Someone Paid Over $81,000 For Abraham Lincoln’s Blood-Stained Lock of Hair

RR Auction Via All This Interesting/ Wiki Commons/ Public Domain

Uh….what? What in the world is going on. You’re telling me that someone had $81,250 dollars just lying around probably underneath their couch, and decided to buy a lock of Abraham Lincoln’s hair? Lordy, lord. I don’t know if this person is a huge fan, or just plain weird. According to CNN, the blood-smeared hair was being sold at an auction. The buyer who purchased the, um, “historic item” from the RR Auction of Boston, decided to remain anonymous. Because well, this is a little bit gross, not gonna lie. Don’t get me wrong, I respect Abe over here, but a hair smeared with blood? YUCK.

Postmortem Examination

As far as how the two-inch lock of presidential hair made it to 2020 without public awareness is pretty astounding. The hair was reportedly clipped from Lincoln’s head during a postmortem examination the next day after he was assassinated, and then given to Dr. Lyman Beecher Todd. Todd was the cousin of the 16th president’s widow, Mary Todd Lincoln. Imagine living life knowing you cut a lock of President Abraham Lincoln’s hair and being the one who conducted Lincon’s postmortem examination?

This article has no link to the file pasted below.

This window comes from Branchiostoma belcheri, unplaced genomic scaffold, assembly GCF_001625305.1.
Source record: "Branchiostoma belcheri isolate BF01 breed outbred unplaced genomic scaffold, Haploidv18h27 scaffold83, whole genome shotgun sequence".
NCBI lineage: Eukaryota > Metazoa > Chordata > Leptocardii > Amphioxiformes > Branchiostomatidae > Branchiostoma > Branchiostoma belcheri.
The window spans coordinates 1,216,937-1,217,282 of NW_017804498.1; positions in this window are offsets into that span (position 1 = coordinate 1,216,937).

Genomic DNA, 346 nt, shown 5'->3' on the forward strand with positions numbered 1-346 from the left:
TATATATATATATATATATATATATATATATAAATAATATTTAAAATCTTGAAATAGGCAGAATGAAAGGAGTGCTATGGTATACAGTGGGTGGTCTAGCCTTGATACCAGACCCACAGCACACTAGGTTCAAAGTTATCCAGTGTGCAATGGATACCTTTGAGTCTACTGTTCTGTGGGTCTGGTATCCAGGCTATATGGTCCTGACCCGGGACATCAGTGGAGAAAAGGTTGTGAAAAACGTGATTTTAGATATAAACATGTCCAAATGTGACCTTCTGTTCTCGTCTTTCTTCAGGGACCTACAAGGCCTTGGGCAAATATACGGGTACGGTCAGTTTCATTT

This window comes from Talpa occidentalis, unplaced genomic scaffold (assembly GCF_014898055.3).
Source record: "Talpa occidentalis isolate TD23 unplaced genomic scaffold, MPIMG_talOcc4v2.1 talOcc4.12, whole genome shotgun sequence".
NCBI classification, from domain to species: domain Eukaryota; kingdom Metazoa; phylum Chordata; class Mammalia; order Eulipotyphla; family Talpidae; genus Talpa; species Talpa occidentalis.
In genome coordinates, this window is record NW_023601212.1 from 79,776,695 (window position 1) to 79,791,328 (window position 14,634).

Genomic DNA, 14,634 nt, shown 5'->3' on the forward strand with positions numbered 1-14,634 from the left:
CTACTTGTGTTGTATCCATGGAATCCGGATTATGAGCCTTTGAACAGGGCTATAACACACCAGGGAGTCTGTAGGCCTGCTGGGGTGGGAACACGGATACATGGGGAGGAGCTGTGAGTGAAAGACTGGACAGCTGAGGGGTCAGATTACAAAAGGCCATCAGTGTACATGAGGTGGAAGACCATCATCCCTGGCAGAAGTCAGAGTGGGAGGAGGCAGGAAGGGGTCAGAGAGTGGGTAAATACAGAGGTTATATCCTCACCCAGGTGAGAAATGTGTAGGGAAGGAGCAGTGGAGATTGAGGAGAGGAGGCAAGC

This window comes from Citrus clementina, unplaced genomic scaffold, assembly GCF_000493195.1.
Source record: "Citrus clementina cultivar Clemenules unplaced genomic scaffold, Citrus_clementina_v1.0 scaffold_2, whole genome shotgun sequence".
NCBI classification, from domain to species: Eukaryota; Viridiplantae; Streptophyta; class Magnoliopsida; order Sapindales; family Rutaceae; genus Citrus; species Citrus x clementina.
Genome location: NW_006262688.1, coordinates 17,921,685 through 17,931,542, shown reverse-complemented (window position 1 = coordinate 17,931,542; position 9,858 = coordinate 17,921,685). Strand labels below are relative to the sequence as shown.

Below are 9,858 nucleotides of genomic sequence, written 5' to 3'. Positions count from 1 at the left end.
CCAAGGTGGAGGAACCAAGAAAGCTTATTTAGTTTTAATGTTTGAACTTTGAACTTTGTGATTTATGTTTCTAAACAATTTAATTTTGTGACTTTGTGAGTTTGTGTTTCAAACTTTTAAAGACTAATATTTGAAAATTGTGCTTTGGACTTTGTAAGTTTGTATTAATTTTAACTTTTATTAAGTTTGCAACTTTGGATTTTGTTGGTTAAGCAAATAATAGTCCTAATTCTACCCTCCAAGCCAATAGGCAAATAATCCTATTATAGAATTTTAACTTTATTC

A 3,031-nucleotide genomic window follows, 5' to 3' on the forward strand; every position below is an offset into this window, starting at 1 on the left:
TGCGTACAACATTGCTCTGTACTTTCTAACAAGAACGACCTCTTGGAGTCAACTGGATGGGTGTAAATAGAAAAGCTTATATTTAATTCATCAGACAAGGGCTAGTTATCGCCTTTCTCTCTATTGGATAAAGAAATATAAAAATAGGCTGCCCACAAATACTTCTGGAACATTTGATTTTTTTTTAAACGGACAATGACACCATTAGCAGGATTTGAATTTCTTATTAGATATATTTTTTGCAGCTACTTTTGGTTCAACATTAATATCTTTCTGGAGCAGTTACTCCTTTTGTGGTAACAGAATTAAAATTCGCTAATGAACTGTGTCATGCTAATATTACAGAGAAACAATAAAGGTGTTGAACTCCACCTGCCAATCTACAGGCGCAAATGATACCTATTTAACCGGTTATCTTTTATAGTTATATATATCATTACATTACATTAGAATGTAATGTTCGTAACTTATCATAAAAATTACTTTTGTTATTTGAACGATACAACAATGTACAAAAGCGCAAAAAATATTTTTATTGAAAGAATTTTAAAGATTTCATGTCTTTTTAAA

With nowhere to put the lock of hair, Dr. Todd had then decided to wrap the clipping of hair and keep the hair safe in an official War Department telegram after he was shot. The items were passed down through generations, with Dr. Todd’s son James A. Todd detailing them in a letter dated back to February 12, 1945. According to Todd, “He wrapped the lock, stained with blood or brain fluid, in this telegram and hastily wrote on it in pencil: ‘Hair of A. Lincoln. The lock of Abraham Lincoln’s hair…was cut from his head and given to my father during the performance of the postmortem and has remained entirely in the custody of our family since that time.”

Authenticity of the Lock

As far as the authenticity of the lock, when it comes to auctioning off any history item, there needs to be extensive research to make sure the item is authentic. Although It’s been some time since John Wilkes Booth assassinated President Abraham Lincoln at Ford’s Theatre in Washington D.C. on April 14, 1865, to well, 2020 might seem unbelievable, the items were actually proven to be legitimate. RR Auction Executive Vice President Bobby Livingston stated, “When you are dealing with samples of Lincoln’s hair, provenance is everything — and in this case, we know that this came from a family member who was at the President’s bedside.”

According to ABC News, the War Department bloodstained telegram Dr. Todd was received was sent to him by George Kinnear. His assistant in the Lexington, Kentucky post office serves as postmaster. Obviously, it was no surprise that RP Auction house hopes of selling these items for $75,000 were indeed exceeded. Would you pay $81,000 for a long lock of hair? I wouldn’t.

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